- IMD Business School

Bankruptcy of Sears: A not-so-surprising case of disruption

Should something be done about Amazon and other giants which are getting too powerful?
3 min.
October 2018

At the IMD Global Center for Digital Business Transformation we teach a four step playbook for companies facing disruption.

1] Harvest: a defensive strategy aimed at blocking disruptive threats and optimizing the performance of threatened business segments

2] Retreat: A defensive strategy aimed at strategic withdrawal from threatened business segments

3] Disrupt: An offensive strategy aimed at disrupting a market through the creation of new cost value, experience value, or platform value for customers. This strategy can include disrupting one’s own core business in order to find more promising sources of growth, or creating new markets (both of these represent value vacancies for the firm)

4] Occupy: An offensive strategy aimed at sustaining the competitive gains associated with disruption, and prolonging competitive standing in a value vacancy

The bankruptcy of Sears is clearly a case of retreat – but a very poorly timed case of retreat. Since company is going bankrupt, it does not have the opportunity to capture value from what’s left of its assets.

This is really a long and sad story of failure to respond to digital and other types of disruption. Sears was first disrupted by Walmart: Sears failed to occupy the space that Walmart occupied and then it failed again to counter the disruption of big box stores.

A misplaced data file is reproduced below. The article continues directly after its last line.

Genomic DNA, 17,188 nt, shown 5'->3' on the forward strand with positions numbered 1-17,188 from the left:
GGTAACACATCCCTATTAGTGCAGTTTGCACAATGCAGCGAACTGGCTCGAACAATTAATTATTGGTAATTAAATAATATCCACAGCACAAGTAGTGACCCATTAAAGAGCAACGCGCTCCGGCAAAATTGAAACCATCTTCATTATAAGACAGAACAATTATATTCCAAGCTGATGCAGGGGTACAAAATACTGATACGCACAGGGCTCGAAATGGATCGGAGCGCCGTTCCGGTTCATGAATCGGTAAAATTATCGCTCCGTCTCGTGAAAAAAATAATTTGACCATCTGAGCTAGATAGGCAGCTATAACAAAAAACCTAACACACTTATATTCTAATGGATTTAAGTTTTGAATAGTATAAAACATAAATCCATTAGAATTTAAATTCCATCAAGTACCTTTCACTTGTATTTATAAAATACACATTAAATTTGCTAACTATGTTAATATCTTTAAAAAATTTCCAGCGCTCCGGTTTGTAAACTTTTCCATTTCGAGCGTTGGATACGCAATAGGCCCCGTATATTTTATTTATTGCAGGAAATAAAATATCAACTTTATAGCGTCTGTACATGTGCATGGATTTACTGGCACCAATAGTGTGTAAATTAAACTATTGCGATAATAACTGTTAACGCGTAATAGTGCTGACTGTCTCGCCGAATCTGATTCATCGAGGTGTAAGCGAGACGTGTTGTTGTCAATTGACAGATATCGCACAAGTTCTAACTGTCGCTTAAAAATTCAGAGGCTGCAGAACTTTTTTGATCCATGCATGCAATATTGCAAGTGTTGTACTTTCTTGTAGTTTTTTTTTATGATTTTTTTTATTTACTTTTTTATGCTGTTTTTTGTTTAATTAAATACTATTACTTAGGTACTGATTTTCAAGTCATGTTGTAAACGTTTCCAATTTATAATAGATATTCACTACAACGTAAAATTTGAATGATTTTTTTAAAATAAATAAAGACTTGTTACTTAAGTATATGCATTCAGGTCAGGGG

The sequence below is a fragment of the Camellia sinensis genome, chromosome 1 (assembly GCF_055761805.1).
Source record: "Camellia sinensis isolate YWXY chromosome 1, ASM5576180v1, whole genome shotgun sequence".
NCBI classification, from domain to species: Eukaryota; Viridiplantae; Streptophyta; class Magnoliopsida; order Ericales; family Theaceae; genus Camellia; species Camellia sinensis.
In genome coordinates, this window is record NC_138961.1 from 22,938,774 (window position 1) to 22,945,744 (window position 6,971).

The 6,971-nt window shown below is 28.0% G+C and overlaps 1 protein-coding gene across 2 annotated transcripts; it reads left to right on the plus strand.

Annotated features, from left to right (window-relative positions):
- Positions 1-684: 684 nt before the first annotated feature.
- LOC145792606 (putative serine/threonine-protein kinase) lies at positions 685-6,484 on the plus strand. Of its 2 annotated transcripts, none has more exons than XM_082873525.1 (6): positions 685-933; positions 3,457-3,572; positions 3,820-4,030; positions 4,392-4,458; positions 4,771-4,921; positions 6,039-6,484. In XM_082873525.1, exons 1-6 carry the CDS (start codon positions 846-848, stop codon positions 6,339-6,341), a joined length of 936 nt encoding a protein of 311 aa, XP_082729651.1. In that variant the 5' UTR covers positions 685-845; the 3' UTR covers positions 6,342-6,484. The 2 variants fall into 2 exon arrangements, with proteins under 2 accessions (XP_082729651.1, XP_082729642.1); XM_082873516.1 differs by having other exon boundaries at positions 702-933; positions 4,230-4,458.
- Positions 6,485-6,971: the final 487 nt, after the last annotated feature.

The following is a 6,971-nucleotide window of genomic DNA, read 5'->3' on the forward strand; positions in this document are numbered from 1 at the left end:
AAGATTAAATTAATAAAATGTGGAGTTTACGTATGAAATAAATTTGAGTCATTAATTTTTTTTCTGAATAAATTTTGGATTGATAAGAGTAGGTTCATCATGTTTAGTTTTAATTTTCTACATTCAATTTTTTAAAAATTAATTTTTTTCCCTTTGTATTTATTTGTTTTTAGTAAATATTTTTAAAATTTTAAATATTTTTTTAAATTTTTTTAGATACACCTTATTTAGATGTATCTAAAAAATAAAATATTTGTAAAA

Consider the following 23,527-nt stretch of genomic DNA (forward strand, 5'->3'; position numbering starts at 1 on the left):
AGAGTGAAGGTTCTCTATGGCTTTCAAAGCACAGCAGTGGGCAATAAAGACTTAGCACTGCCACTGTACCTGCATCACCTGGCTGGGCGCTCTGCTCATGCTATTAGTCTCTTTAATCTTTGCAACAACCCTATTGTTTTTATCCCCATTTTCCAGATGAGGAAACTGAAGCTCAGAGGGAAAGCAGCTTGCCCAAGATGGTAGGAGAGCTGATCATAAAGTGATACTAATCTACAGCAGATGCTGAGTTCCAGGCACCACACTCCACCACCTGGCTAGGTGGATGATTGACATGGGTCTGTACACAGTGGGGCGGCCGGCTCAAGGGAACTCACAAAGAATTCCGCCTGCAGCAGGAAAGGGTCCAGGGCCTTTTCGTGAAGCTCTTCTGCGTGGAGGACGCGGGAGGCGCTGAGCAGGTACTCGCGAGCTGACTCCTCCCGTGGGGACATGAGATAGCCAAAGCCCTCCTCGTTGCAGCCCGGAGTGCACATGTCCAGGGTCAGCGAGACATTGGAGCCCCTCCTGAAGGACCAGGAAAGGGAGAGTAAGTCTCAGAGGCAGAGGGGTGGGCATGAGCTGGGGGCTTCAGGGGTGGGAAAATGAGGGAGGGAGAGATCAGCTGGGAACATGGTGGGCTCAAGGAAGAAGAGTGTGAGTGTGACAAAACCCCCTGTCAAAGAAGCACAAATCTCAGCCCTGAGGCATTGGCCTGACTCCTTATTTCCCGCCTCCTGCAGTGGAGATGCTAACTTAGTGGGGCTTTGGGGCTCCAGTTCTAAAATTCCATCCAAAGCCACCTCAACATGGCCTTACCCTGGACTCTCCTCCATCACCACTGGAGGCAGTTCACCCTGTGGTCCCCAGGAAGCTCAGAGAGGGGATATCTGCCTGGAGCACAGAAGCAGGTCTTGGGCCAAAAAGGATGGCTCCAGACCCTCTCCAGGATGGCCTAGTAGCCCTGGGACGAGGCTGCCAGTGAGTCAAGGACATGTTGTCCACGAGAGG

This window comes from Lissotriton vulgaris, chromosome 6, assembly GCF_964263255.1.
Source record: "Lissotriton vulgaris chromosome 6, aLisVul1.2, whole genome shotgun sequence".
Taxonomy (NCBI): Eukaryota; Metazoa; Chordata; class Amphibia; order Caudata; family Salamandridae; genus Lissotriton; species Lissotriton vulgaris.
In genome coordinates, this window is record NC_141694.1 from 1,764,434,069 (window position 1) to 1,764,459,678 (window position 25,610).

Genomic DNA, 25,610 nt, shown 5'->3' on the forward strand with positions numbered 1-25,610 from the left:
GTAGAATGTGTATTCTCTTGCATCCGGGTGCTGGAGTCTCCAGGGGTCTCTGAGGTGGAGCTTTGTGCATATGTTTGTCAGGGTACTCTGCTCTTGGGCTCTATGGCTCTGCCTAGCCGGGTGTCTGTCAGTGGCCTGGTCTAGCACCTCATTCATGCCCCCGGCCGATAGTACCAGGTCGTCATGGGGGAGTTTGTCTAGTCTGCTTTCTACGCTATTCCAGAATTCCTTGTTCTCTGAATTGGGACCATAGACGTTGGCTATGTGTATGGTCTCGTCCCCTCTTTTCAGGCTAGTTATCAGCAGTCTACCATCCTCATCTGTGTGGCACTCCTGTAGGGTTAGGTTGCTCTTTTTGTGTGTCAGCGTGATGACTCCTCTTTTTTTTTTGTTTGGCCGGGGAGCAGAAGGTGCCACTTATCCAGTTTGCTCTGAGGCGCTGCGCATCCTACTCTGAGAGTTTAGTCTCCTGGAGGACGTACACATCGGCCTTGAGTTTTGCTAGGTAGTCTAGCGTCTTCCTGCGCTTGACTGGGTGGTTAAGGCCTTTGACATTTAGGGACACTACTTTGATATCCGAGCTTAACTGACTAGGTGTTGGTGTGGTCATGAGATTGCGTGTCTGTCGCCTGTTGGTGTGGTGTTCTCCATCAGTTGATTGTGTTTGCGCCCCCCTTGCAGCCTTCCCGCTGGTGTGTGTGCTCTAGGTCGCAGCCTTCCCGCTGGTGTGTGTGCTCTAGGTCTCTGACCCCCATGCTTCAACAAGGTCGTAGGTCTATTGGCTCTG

Sears then attempted to execute a harvest strategy but did not deliver it well at all. If you’ve been to a Sears store recently you’ll have noticed that it was looking old and tired. This is a classic case of an established company that failed to counter disruption on all accounts.

Then enter Amazon, the one of the biggest disruptors in the history of retail and a massive value vampire. Amazon delivered the death blow for Sears.

Should we be sad that a great icon of American retail has disappeared?

Honestly speaking, I doubt it. Not many of us were going into Sears anymore and when we did, we were not particularly excited about what we saw.

So, does this mean that a value vampire like Amazon is getting too much power in the market and forcing giants like Sears out?

They probably are getting too powerful. But, what’s hard to argue is that their increasing power is negatively impacting customers. Are customers seeing lower quality of service? No. Are they suffering from higher prices? No.

This is a phenomenon we observe with several other value vampires today.

Yes, they’re showing market dominance and forcing out incumbents, but it’s difficult to define how those actions are hurting consumers. Currently from a customer standpoint, it’s hard to argue that their power should be curtailed by regulation or other means.

We’ll see what happens as more established companies go bankrupt and maybe things will change. But currently there is no collective need to act to stop Amazon and other value vampires. Companies like Sears are old, tired and have failed to respond to disruption. Others have taken their place and mostly we’re better off for it.

Michael R. Wade is Professor of Innovation and Strategy at IMD and Cisco Chair in Digital Business Transformation.


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